|martyanam||masyanam (of mortal men)|
13. River Sarasvati became the province Haraxvaiti in Avesta. The river Rasa became the district Rangha in Media now Rai near Tehran. Avesta has the river Varan, which refers to Varanasi situated on the confluence of Varana and Asi rivers. Avesta mentions the river Haroyu which is Saryu flowing near Ayodhya. The Hapta Hendu of Avesta and Sapta Sindhu of Rigveda is Punjab.
14. The Persian word Khuda goes back to Avesta Hvada, which is svadha in Sanskrit (inherent power). The Avestic bara survives in the name of Baghdad and it is Sanskrit bhaga or better known bhagavan).
15. Avestic Kshathra and Sanskrit Kshatra become in modern Persian Shahr and Hindi Khatri/Khet. Avestic dugh and Sanskrit dugdha change into dugh and dudh. Avestic bratar and Sanskrit bhratri change into Persian baradar and Hindi Bhai. Avestic hvar or khvar and Sanskrit svara become Persian khur (of Khurshid) and Hindi sur. Sanskrit dha (set, make), bhr (bear), gharma (warm) are Avestan and old Persian da, bar and garma. Sanskrit pra (forth), putra (son) are Avestan fra and puthra.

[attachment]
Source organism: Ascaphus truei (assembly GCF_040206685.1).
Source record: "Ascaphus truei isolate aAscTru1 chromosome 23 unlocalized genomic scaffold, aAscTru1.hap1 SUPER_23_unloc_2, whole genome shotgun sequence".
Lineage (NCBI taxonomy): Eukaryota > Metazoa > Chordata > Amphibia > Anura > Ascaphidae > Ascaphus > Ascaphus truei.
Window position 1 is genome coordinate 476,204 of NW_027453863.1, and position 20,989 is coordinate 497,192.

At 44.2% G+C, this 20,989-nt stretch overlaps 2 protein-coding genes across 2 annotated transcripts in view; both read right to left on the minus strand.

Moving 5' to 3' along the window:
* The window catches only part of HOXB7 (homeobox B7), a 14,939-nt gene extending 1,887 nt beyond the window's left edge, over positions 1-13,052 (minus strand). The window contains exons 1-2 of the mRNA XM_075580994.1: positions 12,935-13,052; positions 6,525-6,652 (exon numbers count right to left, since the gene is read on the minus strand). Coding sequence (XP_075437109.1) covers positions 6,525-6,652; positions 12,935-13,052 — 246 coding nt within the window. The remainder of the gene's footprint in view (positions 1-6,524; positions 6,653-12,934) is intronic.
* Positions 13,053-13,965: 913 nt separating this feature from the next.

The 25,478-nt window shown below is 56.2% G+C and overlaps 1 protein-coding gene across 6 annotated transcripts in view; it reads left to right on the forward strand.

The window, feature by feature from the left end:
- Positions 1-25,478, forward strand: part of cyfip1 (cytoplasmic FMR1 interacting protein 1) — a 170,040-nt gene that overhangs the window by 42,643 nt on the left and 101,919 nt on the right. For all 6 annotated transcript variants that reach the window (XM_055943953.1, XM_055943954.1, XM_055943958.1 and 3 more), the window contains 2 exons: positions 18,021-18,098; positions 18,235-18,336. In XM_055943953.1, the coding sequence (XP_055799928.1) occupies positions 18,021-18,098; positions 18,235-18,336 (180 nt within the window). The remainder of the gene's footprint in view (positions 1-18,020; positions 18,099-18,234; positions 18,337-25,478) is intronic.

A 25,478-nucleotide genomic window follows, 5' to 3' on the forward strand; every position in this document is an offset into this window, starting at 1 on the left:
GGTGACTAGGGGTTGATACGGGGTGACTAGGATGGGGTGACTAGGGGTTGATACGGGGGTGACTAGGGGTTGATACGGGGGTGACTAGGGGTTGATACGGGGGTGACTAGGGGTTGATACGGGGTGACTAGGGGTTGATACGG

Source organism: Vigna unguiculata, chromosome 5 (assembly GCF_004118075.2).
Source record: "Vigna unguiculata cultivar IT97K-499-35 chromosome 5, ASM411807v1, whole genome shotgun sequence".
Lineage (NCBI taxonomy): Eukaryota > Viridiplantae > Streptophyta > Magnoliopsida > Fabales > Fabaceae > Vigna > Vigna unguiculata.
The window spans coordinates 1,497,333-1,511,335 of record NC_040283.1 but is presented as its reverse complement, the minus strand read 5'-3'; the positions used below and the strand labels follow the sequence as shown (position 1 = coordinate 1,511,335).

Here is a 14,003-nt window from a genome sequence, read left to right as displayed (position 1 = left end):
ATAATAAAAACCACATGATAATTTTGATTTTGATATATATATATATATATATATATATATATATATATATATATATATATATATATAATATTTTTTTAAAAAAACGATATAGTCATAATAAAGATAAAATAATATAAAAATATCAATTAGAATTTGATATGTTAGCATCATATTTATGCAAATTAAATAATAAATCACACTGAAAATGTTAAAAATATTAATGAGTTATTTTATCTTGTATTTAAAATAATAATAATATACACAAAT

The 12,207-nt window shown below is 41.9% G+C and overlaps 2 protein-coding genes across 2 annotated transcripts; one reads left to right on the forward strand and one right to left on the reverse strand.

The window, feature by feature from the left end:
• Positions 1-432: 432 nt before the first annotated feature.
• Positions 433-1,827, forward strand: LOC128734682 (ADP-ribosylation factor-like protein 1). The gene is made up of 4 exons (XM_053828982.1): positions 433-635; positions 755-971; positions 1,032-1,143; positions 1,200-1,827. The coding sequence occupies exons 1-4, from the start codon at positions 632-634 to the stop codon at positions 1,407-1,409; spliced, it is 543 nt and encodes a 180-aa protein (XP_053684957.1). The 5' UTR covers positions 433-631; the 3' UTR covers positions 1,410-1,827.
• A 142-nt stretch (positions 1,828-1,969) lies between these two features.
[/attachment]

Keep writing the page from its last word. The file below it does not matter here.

16. h replaced s in Iranian except before non-nasal stops and after I, u, r, k; Sanskrit sapta (seven), sarva (all) are Avestan hapta and haurva. Iranian also has both xs and s sounds, Indo-Aryan has only ks. Avestan xsayeiti (has power, is capable), saeiti (dwells) are Sanskrit ksayati and kseti.